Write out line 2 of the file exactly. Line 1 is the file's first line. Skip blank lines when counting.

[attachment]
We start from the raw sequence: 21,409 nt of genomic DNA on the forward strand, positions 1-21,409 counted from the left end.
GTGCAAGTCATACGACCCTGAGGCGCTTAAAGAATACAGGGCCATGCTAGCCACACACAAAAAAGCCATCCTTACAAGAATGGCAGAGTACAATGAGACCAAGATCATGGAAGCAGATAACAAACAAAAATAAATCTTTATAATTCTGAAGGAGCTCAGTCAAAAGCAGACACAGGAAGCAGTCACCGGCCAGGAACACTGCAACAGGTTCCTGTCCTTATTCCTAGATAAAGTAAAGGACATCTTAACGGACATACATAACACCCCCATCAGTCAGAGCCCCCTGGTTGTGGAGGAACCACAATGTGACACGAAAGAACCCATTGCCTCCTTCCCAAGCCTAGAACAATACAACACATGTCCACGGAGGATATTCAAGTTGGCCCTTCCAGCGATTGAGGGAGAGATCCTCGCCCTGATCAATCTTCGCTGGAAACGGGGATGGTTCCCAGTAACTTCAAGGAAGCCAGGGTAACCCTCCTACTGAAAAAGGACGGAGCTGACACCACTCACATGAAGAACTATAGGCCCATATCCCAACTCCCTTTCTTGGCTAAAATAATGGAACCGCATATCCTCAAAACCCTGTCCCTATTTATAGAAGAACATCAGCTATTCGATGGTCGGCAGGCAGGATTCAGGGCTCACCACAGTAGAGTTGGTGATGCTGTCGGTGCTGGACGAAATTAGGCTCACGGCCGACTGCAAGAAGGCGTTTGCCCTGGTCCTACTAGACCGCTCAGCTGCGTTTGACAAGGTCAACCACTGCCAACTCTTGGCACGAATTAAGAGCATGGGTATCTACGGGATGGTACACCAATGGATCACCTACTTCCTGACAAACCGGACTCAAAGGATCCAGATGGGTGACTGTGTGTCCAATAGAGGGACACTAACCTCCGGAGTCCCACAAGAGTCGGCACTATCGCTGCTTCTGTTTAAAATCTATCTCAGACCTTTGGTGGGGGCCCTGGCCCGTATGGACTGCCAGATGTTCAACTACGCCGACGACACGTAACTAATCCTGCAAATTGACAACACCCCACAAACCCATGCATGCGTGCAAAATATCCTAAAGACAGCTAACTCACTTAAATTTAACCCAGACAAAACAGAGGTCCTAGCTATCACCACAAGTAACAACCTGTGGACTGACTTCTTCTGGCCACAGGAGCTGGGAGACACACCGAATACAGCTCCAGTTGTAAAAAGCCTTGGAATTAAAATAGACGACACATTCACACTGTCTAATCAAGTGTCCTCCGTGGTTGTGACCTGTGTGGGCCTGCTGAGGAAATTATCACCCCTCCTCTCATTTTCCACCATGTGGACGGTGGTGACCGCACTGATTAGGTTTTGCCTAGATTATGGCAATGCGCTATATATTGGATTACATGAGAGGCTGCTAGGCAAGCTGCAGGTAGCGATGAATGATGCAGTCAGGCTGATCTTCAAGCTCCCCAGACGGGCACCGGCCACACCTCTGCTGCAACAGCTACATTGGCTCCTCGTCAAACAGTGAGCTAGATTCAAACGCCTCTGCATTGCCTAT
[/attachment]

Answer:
GTGCAAGTCATACGACCCTGAGGCGCTTAAAGAATACAGGGCCATGCTAGCCACACACAAAAAAGCCATCCTTACAAGAATGGCAGAGTACAATGAGACCAAGATCATGGAAGCAGATAACAAACAAAAATAAATCTTTATAATTCTGAAGGAGCTCAGTCAAAAGCAGACACAGGAAGCAGTCACCGGCCAGGAACACTGCAACAGGTTCCTGTCCTTATTCCTAGATAAAGTAAAGGACATCTTAACGGACATACATAACACCCCCATCAGTCAGAGCCCCCTGGTTGTGGAGGAACCACAATGTGACACGAAAGAACCCATTGCCTCCTTCCCAAGCCTAGAACAATACAACACATGTCCACGGAGGATATTCAAGTTGGCCCTTCCAGCGATTGAGGGAGAGATCCTCGCCCTGATCAATCTTCGCTGGAAACGGGGATGGTTCCCAGTAACTTCAAGGAAGCCAGGGTAACCCTCCTACTGAAAAAGGACGGAGCTGACACCACTCACATGAAGAACTATAGGCCCATATCCCAACTCCCTTTCTTGGCTAAAATAATGGAACCGCATATCCTCAAAACCCTGTCCCTATTTATAGAAGAACATCAGCTATTCGATGGTCGGCAGGCAGGATTCAGGGCTCACCACAGTAGAGTTGGTGATGCTGTCGGTGCTGGACGAAATTAGGCTCACGGCCGACTGCAAGAAGGCGTTTGCCCTGGTCCTACTAGACCGCTCAGCTGCGTTTGACAAGGTCAACCACTGCCAACTCTTGGCACGAATTAAGAGCATGGGTATCTACGGGATGGTACACCAATGGATCACCTACTTCCTGACAAACCGGACTCAAAGGATCCAGATGGGTGACTGTGTGTCCAATAGAGGGACACTAACCTCCGGAGTCCCACAAGAGTCGGCACTATCGCTGCTTCTGTTTAAAATCTATCTCAGACCTTTGGTGGGGGCCCTGGCCCGTATGGACTGCCAGATGTTCAACTACGCCGACGACACGTAACTAATCCTGCAAATTGACAACACCCCACAAACCCATGCATGCGTGCAAAATATCCTAAAGACAGCTAACTCACTTAAATTTAACCCAGACAAAACAGAGGTCCTAGCTATCACCACAAGTAACAACCTGTGGACTGACTTCTTCTGGCCACAGGAGCTGGGAGACACACCGAATACAGCTCCAGTTGTAAAAAGCCTTGGAATTAAAATAGACGACACATTCACACTGTCTAATCAAGTGTCCTCCGTGGTTGTGACCTGTGTGGGCCTGCTGAGGAAATTATCACCCCTCCTCTCATTTTCCACCATGTGGACGGTGGTGACCGCACTGATTAGGTTTTGCCTAGATTATGGCAATGCGCTATATATTGGATTACATGAGAGGCTGCTAGGCAAGCTGCAGGTAGCGATGAATGATGCAGTCAGGCTGATCTTCAAGCTCCCCAGACGGGCACCGGCCACACCTCTGCTGCAACAGCTACATTGGCTCCTCGTCAAACAGTGAGCTAGATTCAAACGCCTCTGCATTGCCTAT